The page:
In particular, we debated allowing civil unions in Colorado, followed the next day by the resolution to send to the U.S. Congress, urging the adoption of meaningful religious exemptions allowed under the federal health care act.
The Senate Democratic majority decides the legislative calendar, so the timing of these legislative proposals back to back was purposeful and perplexing, given the lateness in the session and the political polarization they were bound to provoke.
To make two long stories short, I spoke and voted in favor of both of these bills, which, to a casual observer, might be hard to understand since one is characterized as a liberal position while the other is conservative.
I’ve mentioned before the challenge of representing a very politically diverse district. On bills like these, there’s no universal district position, no common sense measuring stick to use. At these times, I turn to my own thoughts and principles, knowing that either choice in voting brings dissatisfied voters and future political consequences. That’s the price I pay for voting my conscience and I accept that fact.
The foundation for my vote on both of these bills is shaped by my view of the U.S. Constitution, which I swore to uphold each time I’ve been elected. While the Constitution doesn’t provide exact answers, its guiding principles are what I think of as I arrive at how I’ll vote on these difficult, divisive issues.
For me, voting for civil unions is an extension of the 14th Amendment of the Bill of Rights, providing for the government’s promise of equal protection of all citizens. Equal protection means to be treated with justice, regardless of an individual’s personal characteristics.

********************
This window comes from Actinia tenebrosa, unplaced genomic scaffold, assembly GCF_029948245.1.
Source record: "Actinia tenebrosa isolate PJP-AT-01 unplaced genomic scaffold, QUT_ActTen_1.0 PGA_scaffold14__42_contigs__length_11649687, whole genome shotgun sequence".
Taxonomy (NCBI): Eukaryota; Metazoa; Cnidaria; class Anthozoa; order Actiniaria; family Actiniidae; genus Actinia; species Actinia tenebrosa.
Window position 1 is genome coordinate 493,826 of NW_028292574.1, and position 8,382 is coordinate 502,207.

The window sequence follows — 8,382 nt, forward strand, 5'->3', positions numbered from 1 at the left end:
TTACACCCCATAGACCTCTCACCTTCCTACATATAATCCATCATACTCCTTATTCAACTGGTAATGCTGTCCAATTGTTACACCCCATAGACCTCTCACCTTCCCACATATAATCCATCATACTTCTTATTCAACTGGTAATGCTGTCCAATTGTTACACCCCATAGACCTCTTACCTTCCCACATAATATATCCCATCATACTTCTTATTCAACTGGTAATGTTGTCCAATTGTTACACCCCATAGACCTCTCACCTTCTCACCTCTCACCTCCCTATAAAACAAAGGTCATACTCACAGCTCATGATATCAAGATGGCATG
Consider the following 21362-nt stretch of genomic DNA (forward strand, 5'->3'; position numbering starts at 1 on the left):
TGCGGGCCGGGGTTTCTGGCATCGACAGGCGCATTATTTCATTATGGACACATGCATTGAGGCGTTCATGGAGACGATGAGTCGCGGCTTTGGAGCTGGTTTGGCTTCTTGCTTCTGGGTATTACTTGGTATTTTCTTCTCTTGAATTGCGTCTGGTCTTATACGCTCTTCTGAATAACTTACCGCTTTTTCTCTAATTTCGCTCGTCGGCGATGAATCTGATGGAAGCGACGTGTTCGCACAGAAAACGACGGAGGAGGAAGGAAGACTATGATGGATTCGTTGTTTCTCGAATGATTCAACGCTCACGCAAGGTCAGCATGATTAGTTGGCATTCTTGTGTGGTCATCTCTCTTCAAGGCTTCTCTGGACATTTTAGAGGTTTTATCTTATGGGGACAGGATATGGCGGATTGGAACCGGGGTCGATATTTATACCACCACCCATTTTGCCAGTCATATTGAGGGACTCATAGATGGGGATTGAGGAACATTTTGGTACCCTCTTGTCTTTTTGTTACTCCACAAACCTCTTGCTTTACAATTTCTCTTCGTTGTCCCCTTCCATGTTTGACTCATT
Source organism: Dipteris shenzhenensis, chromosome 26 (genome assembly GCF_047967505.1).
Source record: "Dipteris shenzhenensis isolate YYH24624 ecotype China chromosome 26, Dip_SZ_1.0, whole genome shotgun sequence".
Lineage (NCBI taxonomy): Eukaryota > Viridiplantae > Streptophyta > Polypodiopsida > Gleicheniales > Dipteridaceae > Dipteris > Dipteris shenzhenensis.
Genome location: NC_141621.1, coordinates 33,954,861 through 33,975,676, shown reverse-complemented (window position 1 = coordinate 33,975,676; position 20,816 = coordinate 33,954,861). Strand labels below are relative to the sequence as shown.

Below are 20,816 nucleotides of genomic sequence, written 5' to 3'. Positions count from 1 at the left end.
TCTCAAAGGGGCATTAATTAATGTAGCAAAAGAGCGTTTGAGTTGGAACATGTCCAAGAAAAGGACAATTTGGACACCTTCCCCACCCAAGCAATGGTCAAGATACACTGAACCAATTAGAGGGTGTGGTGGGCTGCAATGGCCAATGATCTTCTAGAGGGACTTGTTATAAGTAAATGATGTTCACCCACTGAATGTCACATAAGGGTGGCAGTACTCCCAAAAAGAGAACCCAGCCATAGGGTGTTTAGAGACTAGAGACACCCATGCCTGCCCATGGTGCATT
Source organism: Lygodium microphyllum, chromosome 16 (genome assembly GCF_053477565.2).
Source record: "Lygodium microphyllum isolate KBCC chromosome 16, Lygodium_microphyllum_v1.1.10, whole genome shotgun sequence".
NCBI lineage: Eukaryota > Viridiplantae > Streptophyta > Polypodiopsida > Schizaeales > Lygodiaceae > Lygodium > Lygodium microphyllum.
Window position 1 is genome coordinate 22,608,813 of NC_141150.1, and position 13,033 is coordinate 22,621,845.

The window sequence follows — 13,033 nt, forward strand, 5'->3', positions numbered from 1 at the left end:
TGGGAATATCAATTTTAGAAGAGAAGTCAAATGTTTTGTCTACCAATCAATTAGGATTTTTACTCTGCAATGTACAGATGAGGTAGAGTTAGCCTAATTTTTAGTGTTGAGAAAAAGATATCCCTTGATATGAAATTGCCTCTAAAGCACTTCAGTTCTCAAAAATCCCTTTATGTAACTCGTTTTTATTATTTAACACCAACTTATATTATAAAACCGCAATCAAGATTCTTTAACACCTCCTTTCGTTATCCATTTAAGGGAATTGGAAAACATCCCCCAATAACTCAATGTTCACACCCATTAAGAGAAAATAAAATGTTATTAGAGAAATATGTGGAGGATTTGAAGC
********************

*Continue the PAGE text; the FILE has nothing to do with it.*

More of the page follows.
The bill before us provided that no one of any faith would be required to perform a civil union and it’s a governmental, not religious, status, which is why it’s called a civil union. Colorado’s state constitution doesn’t allow gay marriage and this bill recognizes that.
I believe equal protection means a couple, straight or gay, in a committed relationship, and possibly raising children, should be able to achieve a status recognized by the government that will provide certain family rights and responsibilities.
On to the next topic, while challenging to implement, the First Amendment’s right to religious freedom is clear that the government can not infringe upon this most personal and individual right. The intersection of the new national health insurance mandate and religious faiths such as Christian Scientists, Jehovah’s Witnesses, Catholics and other faith traditions is complex and problematic.
Although I’m not a practicing Quaker, many in my family tree were and are, spanning hundreds of years. Protecting religious freedom, even if inconvenient for national health care policy, is a basic, fundamental American principle.
We appropriately accommodate those who object to military service and those who refuse vaccinations for religious reasons, why aren’t we even trying to find a way to provide employers a means to sponsor health insurance that doesn’t violate their faith principles?
Supporting these controversial measures is tied together by my understanding and respect for the Constitution. Reasonable people will disagree with me. I accept that, too.